76 PRACTICAL ORGANIC CHEMISTRY
add about I c.c. of a solution of common salt. Ethyl acetate,
recognised by its fragrant smell, separates out on the surface of
CH3.COC1 + C2H5OH = CH3.CO.OC2H5 -f HCL
3. Add two drops of acetyl chloride to a drop of aniline. A
vigorous action occurs, and a solid separates. This is acetanilide,
and may be obtained in larger crystals by dissolving in boiling
water and cooling slowly.
CH3.COC1 + C6H5NH2 - C6H6NH.CO.CH3 + HCL
See Appendix\ p. 241.
Acetic Anhydride (Diacetyl Oxide), cHg'cO/0'
.,• Gerhardt, Ann. Chim. Phys., 1853, (3) 37, 311.
55 grms. sodium acetate (fused).
40 „ acetyl chloride.
A retort (250 c.c.) is attached to a short condenser and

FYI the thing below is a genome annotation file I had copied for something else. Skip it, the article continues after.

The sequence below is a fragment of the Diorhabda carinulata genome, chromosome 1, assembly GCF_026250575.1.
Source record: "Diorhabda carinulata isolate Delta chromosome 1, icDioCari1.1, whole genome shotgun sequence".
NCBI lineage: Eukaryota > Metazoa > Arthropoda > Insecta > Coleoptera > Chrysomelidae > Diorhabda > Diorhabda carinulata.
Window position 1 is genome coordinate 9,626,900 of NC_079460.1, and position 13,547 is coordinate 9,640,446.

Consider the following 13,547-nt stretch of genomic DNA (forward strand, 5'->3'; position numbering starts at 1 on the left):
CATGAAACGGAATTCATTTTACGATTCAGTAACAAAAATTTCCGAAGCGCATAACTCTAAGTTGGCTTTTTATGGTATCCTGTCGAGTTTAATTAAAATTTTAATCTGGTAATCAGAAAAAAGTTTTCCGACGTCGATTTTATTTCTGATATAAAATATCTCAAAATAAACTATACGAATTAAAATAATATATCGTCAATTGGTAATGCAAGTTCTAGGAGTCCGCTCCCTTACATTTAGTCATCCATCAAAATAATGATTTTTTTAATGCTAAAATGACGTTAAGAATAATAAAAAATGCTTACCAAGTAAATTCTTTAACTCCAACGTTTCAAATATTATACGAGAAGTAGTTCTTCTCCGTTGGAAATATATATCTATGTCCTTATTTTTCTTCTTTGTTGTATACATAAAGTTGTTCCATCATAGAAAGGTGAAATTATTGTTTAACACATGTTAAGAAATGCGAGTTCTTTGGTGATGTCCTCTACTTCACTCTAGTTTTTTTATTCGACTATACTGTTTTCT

receiver, which is furnished, as in the previous preparation, with
a calcium chloride tube. The tubulus of the retort is closed by
a cork, through which a tap-funnel is fixed. The fused sodium
acetate is prepared by fusing crystallised sodium acetate,
(CH3.COONa + 3H20). The sodium acetate (100 grams) is
,, placed in a shallow tin and heated over a Bnnsen burner.
| It first melts in the water of crystallisation, after which it
• * becomes solid, and finally melts again as the temperature rises.
When completely melted it is allowed to cool, powdered, and
introduced into the retort. The acetyl chloride is gradually
added through the tap-funnel, the retort being cooled in water.*
When the acetyl chloride has been added, the contents of the
,- retort are well stirred by means of a thick glass rocl pushed
through the tubulus. The retort is now closed by an ordinary
cork or stopper, and heated over a small flame, which should
be moved about to prevent the retort cracking. When nothing